HELENA, Mont. (AP) — A trio of federal judges adopted a new map Tuesday under which Montana will elect members of the Public Service Commission this year, unless the Montana Legislature acts to update the map used to elect the five-member board to regulate monopoly utilities.
The ruling came in a case that challenged the current map — which was last updated in 2003 — because the districts varied too greatly in population. The judges ruled in January that the population differences in the 2003 map violated the Constitutional guarantee of one person, one vote.
The population difference between the most populated and least populated districts exceeded 50,000 residentsin 2020, the lawsuit stated.
The map the judges adopted “does not interfere with the governor or the Montana legislature’s ability to call a special session and implement a different map, nor does it prevent the Montana legislature from creating a different constitutional map during the 2023 legislative session,” U.S. District Court Judge Brian Morris wrote Tuesday.
The Legislature is responsible for drawing the PSC District maps, but in 2013 they killed a bill that would have redrawn the districts to more evenly distribute the population based on the 2010 Census. The bill also would have tasked the House Energy, Technology and Federal Relations Committee with evaluating the districts every 10 years when new Census results are available.
Two bills that sought to revise the PSC districts died in the Senate State Administration committee during the 2019 session, the judges noted.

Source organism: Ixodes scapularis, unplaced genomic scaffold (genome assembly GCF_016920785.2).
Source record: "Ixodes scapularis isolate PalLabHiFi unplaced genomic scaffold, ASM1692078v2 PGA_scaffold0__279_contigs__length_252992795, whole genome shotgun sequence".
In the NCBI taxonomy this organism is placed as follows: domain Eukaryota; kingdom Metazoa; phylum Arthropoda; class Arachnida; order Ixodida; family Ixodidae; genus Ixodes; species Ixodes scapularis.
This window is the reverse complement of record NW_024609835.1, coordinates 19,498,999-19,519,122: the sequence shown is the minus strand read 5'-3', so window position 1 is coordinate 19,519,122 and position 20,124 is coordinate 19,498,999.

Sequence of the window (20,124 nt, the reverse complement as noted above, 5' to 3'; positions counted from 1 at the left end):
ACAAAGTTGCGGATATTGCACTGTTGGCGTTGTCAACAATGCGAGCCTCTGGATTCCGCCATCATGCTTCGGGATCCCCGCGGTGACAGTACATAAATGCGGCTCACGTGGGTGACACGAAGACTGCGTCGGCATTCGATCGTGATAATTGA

Secretary of State Christi Jacobsen asked the judges to allow the 2023 Legislature to redraw the districts, but the judges said “the limited record shows that the Montana Legislature has consistently failed to remedy malapportioned districts.”
“The Legislature’s position all along has been that the court should have waited for the 2023 session to correct the issue before engaging in court-ordered redistricting,” Republican House Speaker Wylie Galt said in a statement. “While I disagree with that decision, I appreciate the court ordering a map that makes very few changes to prior legislative action and also for recognizing the Legislature’s ultimate authority to adjust Montana’s PSC districts.”
Lawmakers tried to organize a special session to redraw the voting districts after the lawsuit was filed, but some members of the Legislature would not agree to limiting the session to just the map. They also wanted to investigate election integrity, so the governor did not call a special session. A bench trial on the case was held on March 4 in Missoula.
The new map moves four counties. Glacier, Pondera and Musselshell counties are moved into District 1 and Deer Lodge County is moved into District 4.
“The court has affirmed that all Montanans have an equal right to vote,” said Constance Van Kley, an attorney for the plaintiffs — former Secretary of State Bob Brown and two Gallatin County voters. “This ruling is a victory for Montana voters and for democratic principles.”
Two candidates have filed for PSC Districts 1 and 5, the seats that are up for election this year, but the court order finding the previous map to be unconstitutional also prevented Jacobsen from processing the filings.
Incumbent Randy Pinocci of Sun River filed in District 1 along with Republican challenger Arlo Christianson of Great Falls. Republicans Derek Skees of Kalispell and K. Webb Galbreath of Browning initially filed for District 5.
However, under the new map, Galbreath would not be able to run in District 5, but could run in District 1. When told about the change in the map Tuesday, Galbreath said he’d have to talk with his family about whether he would still run.
The last day for candidates to file for office is March 14.
This story has been corrected to show Musselshell County was moved into District 1.
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